Date   

Re: Crane Underside Detail

Michael Aufderheide
 

Matt,

 

Thanks for the great link.  Great photos, but very few freight cars.  Even the wrecks are passenger trains!  The photographer must have been a Passenger Car List guy.  Here is what I found searching for "railroad":

 

N&W gon:

http://www.miamiconservancy.org/resources/ConstructionPhotos-WM.asp?ID=2926

 

NYC gon:

http://www.miamiconservancy.org/resources/ConstructionPhotos-WM.asp?ID=3526

 

Side dump gondolas:

http://www.miamiconservancy.org/resources/ConstructionPhotos-WM.asp?ID=4077

Mike Aufderheide


Crane Underside Detail

 

I think this is appropriate for this list.

This photo is part of a 4K + photo collection documenting the flood control work in the Miami River Valley in southwest Ohio.

http://www.miamiconservancy.org/resources/ConstructionPhotos-WM.asp?ID=3024

Photo is dated 12/17/1918

Contextual photos are at these links:
http://www.miamiconservancy.org/resources/ConstructionPhotos-WM.asp?ID=3022
http://www.miamiconservancy.org/resources/ConstructionPhotos-WM.asp?ID=3023

Many more can be found from this launch page:
http://www.miamiconservancy.org/resources/index.asp

As can be expected, most cover river and dam related topics, but with the odd rail-related photo (steam and some traction) and great period context photos. If you’re a fan of steam powered shovels and drag lines, you’ll also find the site interesting.

Matt Goodman
Columbus OH


ADMIN: Re: Re: Very sorry guys

Mikebrock
 


Boom!! The sound you read is what is known as a "shot across the bow". Meaning a warning. We all probably sympathize with Oliver's situation and there are no doubt many other undesirable situations that we are confronted with these days but, like the guy long ago who felt compelled to warn the STMFC of hurricanes, the STMFC is not the place to discuss politics...as is stated in the group's rules. So, whether we agree with certain gvt rules, procedures, laws, ect., the STMFC remains NOT the place to discuss them. Fortunately there are many other places on the internet to do just that.
 
Thanks,
Mike Brock
STMFC Owner 


Re: Very sorry guys

Dave Nelson
 

I almost replied the other day…

 

Perhaps they were afraid there was a 1:87.1 scaled Al Qaida terrorist riding the  rods of that NP boxcar ( BTW; your note prompted me to look at your web pages… a very nice looking model).

 

Sigh

They can stop a few bits of resin at the border – how important is that?! -- while there are tens of millions of people here who overstay their VISA (or come having none at all) – all the while others are denied entry and/or residency who, by their skills, should be most welcome to come and stay.  Certain priorities seem bent.

 

Quite sorry to learn you were turned back for lack of a penny label on the box.

 

Dave Nelson

Who remembers the special help we got from Canada in 1979?

 

From: STMFC@... [mailto:STMFC@...]

Subject: [STMFC] Re: Very sorry guys

 

We have to deal with that sort of crap all the time.

Sorry for your inconvience.

Ed Mines


Re: Very sorry guys

ed_mines
 

We have to deal with that sort of crap all the time.


Sorry for your inconvience.


Ed Mines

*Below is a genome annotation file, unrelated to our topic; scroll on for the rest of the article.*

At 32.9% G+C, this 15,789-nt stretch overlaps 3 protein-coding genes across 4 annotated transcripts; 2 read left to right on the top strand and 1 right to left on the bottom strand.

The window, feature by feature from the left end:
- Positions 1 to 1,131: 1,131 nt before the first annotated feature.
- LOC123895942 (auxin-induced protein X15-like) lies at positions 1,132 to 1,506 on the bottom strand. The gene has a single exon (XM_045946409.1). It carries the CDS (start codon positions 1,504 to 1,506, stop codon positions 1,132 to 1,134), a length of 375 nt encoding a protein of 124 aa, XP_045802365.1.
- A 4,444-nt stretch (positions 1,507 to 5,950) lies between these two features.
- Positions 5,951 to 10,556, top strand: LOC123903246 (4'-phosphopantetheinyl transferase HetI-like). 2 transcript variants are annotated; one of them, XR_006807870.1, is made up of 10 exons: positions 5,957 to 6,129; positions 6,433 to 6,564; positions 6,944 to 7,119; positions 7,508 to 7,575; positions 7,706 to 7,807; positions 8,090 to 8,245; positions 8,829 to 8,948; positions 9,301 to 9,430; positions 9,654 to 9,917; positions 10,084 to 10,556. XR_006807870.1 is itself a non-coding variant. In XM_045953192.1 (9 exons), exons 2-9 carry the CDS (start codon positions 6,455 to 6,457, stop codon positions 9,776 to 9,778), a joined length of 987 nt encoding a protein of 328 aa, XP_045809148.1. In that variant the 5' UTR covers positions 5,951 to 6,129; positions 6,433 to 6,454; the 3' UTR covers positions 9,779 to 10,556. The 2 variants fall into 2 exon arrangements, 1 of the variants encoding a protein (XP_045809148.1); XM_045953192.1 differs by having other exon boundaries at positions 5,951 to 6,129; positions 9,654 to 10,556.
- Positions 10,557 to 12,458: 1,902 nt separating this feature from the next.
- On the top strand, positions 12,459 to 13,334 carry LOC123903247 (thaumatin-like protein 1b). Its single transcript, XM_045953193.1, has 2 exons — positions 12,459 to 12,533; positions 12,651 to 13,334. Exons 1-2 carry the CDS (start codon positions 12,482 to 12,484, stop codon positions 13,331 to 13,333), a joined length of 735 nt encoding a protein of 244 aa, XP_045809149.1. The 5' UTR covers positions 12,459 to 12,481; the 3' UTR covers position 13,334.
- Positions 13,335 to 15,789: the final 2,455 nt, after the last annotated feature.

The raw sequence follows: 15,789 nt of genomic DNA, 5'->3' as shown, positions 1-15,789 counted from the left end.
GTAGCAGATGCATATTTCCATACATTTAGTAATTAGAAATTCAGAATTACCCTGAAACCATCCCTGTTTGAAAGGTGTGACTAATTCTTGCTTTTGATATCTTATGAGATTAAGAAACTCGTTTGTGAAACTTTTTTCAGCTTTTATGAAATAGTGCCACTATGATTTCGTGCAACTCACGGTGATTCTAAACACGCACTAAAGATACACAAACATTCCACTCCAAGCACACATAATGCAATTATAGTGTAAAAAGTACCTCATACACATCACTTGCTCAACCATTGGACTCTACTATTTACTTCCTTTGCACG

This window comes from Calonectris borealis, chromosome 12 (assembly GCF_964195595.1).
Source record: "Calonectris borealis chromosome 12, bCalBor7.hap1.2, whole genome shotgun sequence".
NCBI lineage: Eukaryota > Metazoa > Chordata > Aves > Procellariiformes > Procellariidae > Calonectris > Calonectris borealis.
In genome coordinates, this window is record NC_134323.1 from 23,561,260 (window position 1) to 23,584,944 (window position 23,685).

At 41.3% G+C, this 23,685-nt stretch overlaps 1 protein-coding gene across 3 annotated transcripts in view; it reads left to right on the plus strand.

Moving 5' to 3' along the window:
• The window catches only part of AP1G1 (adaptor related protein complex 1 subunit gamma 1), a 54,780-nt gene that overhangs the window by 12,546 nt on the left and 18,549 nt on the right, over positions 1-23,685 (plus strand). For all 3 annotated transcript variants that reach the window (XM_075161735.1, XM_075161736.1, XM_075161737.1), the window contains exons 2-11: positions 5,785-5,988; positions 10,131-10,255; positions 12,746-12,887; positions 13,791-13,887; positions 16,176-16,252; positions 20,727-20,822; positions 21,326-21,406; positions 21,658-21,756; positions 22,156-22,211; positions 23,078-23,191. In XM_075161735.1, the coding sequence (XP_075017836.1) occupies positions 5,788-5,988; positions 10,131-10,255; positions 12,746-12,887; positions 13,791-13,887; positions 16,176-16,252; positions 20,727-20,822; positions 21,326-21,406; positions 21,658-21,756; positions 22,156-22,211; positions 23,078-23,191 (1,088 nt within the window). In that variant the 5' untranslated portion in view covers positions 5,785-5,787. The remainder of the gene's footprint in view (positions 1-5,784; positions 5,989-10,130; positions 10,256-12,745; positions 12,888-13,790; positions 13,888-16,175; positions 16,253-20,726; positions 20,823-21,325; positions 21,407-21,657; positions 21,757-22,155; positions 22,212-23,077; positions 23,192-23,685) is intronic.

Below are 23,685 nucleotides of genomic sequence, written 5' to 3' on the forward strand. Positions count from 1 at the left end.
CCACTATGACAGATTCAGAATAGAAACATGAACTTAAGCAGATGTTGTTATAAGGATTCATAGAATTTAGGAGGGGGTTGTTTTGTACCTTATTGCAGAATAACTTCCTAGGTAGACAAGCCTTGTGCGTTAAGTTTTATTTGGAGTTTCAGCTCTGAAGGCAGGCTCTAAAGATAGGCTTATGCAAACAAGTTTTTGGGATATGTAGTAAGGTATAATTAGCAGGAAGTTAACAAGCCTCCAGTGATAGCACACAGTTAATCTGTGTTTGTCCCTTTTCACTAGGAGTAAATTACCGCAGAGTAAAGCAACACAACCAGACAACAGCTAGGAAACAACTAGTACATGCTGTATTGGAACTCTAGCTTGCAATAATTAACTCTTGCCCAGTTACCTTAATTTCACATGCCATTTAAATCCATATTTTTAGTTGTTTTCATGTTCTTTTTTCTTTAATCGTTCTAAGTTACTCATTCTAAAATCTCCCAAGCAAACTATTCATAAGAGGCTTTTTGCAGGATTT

Re: One Last X29 Question

Benjamin Hom
 

David Bott asked:
"My focus is on the Southern Railway (and shortline Atlantic & Yadkin) in the Piedmont region of North Carolina in 1934. "Captn" Snow the conductor did me a service in identifying X29's by number that appeared in this area/era through his log books. My question would be: we're any, most, or all of the early '24-25 cars or the later '28 cars converted to AB brakes by 1934?"
No. Do the math. 26,000+ cars across both 1924-25 and 1928-30 were built. Even if the Pennsy decided to do wholesale retrofitting of the X29 fleet starting in 1932, it's highly unlikely that they would have completed even a small fraction of the fleet inn two years, especially given the far-flung travels of general service boxcars. It's far more likely the cars received AB brakes during major shopping - since virtually every car required side sill repairs, AB brake retrofits probably happened at the same time.




Ben Hom


Re: One Last X29 Question

David
 

No, K brakes were legal in interchange until 1953, and many K brake cars weren't converted until after World War 2.

David Thompson


Re: [EXTERNAL] Re: One Last X29 Question (I promise. Well, maybe...) (UNCLASSIFIED)

A&Y Dave in MD
 

On Jan 22, 2015, at 2:01 PM, 'Hunter, James R.' jhunter@... [STMFC] <STMFC@...> wrote:
I know how you feel. I wonder if anyone reads my editorials.  But I did read your X29 articles and took your information into account when building my last couple of RC X29s.
Jim Hunter

From: STMFC@... [STMFC@...]
Sent: Thursday, January 22, 2015 1:30 PM 

Amen, Ben! Sometimes I think no one read any of those articles we wrote.

Elden Gatwood


Given the ubiquity of the X29 and the questions it raises, did the historical society ever consider making this article series free to download as a low res pdf as a way of getting people interested in the Pennsylvania RR, the historical society, and more esoteric topics? Not saying they should, just wondering.

I am often months or years behind in following up on questions or modeling topics. It's hard to remember to visit all the society webs and download the latest for free before it becomes pay-for-CD. I missed a few of the early ACL-SAL Modeler, and just expanded my focus beyond southeastern railroads, such as NYC, PRR, Santa Fe, SP, UP, etc. Given my many projects to do: building, maintaining, researching, etc., the info that is easiest to obtain at the cheapest cost becomes the basis of many modeling decisions. If I read everything of interest first, I would have few models, no layout, and a very different hobby. As it is, I read this and eight other email lists daily, I am subscribed to five or six others with weekly compilations, and some I visit only to search occasionally. I read MRH message boards weekly. I read several subscribed historical society magazines, two or three free modeling publications, as well as visit five or six blogs regularly. I also read and reread the shelves of railroad history books I have purchased and I decipher original prototype materials I collect. I belong to two modular clubs (and maintain the website for one) and several informal train groups. And that's just railroad stuff. I'm almost a Distinguished Toastmaster, having given over 60 speeches, I'm an avid Virginia Tech sports fan, and I have two pre-teen daughters with dance, band, and Girl Scouts. I read a science fiction or American history book a week, and play turn-based electronic war games with some old friends. Oh yes, and I have a job, plus power-of-attorney for my parents due to their health.  It's all about low hanging fruit.